Steps to help prevent a ransomware attack

Mar 11, 2016

The recent cyber-attack at the Hollywood Presbyterian Medical Center has created worry for other healthcare institutions.  Their computer system was literally held hostage by a malicious software called ransomware.  How it works; your information is encrypted and held hostage until you pay the ransom that is requested by the hacker. The medical center ended up paying the ransom of 40 bitcoins—roughly $17,000 to recover their files. This incident marked a dangerous escalation in the high stakes surrounding ransomware.

Ransomware is exactly what it sounds like — malicious software used by hackers to block access to a computer system until a ransom is paid. It has become more common in recent years. According to antivirus software maker, Symantec’s 2014 report, the number of ransomware attacks increased from 100,000 in January 2013 to 600,000 by the end of that year.

The hack itself is “a really simple three-step process,” explains Ryan Kalembar, senior vice president for cybersecurity strategy at Proofpoint. The hackers send what looks like a routine email, a bill or an invoice, with a file attached, often a Word document.  “And by clicking on that Word document, it pops up an ‘enable content’ yellow bar. And if you click on that, that is the final click and it is over. It begins to lock your files with a key that only the attackers and cyber criminals have.” At that point, the hackers send a demand for ransom.

Staff at Hollywood Presbyterian first noticed the disruption to their computer system on Feb. 5, the hospital’s CEO Allen Stefanek said. The problem was resolved and the computer system was fully functioning again 10 days later.

What can you do to avoid being a ransomware victim?  

Staying updated with the latest ransomware trends and the methods that hackers are using to get the ransomware into your system will help you defend your company from an attack.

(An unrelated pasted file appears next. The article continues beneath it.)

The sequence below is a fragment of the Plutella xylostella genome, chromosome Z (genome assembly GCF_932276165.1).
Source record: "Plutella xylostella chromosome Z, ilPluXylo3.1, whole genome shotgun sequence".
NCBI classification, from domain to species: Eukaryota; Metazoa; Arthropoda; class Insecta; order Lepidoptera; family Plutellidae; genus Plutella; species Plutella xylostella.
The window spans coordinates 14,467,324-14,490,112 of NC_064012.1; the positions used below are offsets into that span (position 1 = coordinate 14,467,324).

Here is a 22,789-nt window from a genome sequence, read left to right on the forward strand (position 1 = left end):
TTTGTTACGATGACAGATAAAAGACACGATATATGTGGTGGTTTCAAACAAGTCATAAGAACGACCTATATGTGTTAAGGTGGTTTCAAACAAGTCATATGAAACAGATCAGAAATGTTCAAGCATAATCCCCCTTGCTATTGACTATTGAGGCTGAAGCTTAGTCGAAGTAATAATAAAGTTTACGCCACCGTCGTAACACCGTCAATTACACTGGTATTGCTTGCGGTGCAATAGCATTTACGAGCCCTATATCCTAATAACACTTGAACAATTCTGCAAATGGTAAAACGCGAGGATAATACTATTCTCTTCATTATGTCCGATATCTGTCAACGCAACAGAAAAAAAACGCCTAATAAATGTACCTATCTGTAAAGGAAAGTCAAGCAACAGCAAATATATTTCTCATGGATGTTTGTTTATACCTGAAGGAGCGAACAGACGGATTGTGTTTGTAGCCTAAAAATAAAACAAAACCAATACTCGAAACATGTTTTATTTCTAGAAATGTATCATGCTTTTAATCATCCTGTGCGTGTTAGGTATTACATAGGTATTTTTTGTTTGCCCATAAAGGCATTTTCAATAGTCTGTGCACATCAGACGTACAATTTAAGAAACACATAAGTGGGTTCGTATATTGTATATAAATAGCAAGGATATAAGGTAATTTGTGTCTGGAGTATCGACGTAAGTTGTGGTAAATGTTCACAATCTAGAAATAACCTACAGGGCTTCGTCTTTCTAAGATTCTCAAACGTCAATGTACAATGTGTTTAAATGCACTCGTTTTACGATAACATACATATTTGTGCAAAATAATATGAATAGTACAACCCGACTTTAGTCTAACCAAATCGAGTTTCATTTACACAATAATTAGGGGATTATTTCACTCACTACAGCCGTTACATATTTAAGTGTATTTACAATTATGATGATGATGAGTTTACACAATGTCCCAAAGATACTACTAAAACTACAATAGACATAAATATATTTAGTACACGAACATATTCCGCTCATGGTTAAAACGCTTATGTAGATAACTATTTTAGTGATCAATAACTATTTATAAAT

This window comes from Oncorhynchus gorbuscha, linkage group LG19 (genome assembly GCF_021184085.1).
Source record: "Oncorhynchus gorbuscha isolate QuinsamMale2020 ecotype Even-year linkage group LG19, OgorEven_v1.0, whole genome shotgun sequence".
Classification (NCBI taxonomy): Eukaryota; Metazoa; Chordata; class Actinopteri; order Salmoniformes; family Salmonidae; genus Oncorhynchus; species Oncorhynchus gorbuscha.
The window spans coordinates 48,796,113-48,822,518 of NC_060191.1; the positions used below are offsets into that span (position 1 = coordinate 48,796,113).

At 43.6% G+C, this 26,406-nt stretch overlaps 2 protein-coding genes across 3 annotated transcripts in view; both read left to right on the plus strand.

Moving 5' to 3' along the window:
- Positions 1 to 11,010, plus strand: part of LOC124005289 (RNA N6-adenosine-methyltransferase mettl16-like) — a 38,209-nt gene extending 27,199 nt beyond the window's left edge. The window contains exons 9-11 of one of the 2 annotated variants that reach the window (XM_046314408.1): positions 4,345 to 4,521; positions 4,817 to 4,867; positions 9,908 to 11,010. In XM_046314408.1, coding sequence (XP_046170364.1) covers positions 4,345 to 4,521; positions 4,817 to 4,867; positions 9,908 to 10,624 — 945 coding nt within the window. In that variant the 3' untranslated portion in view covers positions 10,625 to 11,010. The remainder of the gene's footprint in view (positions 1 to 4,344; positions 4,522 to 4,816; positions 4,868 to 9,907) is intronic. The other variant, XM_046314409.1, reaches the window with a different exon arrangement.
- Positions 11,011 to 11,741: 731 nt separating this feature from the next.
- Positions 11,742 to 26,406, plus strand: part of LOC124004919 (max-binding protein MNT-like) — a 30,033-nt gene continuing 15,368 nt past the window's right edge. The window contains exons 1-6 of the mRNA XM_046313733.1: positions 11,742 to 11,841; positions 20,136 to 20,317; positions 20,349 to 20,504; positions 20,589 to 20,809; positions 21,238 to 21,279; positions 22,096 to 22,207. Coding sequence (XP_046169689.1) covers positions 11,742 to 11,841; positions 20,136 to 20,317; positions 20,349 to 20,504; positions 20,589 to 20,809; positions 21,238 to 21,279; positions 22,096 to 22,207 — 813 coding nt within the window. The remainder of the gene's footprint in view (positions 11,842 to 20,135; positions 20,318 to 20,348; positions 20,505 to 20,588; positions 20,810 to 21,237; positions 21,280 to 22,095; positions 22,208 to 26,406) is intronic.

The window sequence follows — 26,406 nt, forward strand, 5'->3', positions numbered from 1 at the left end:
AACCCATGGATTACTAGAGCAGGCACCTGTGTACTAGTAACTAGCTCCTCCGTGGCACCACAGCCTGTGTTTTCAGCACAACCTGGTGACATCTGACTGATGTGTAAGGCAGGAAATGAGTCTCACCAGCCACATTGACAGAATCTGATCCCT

Scrutinize emails before opening them

Be wary of emails from unfamiliar sources. If you don’t recognize the source or if it looks unusual—do not open it. You can communicate directly with the sender and confirm that they sent message.

Avoid clicking embedded links found in unverified emails

The links in unverified emails can lead to the download of ransomware. Additionally, be wary of sites that prompt you to enter a CAPTCHA code as this could be linked to a ransomware attack. To check its validity, you can use free services  like Trend Micro Site Safety Center to verify the reputation of the site.

Back up your important files

The single biggest thing that will defeat ransomware is having a regularly updated backup. Having a backup of important files will lessen the damage of an attack.  You may lose your work from today but can easily recover everything from the day before.  Follow the 3-2-1 backup rule—three backup copies of your data on two different media and one of those copies in a separate location.

Regularly update software, programs, applications

Updating your software to the latest versions can provide an added layer of protection against online threats as some ransomware arrive via vulnerability exploits.

Cyber / Privacy Coverage

Needless to say, it is more than a good idea to get a cyber/privacy policy.  It will protect you from the above as well as cover regulatory situations.  With the larger quantity of buyers cyber/privacy liability insurance is more cost effective and easier to obtain than you might think.

Susan Kattoo
President Sales

McPhee & Associates,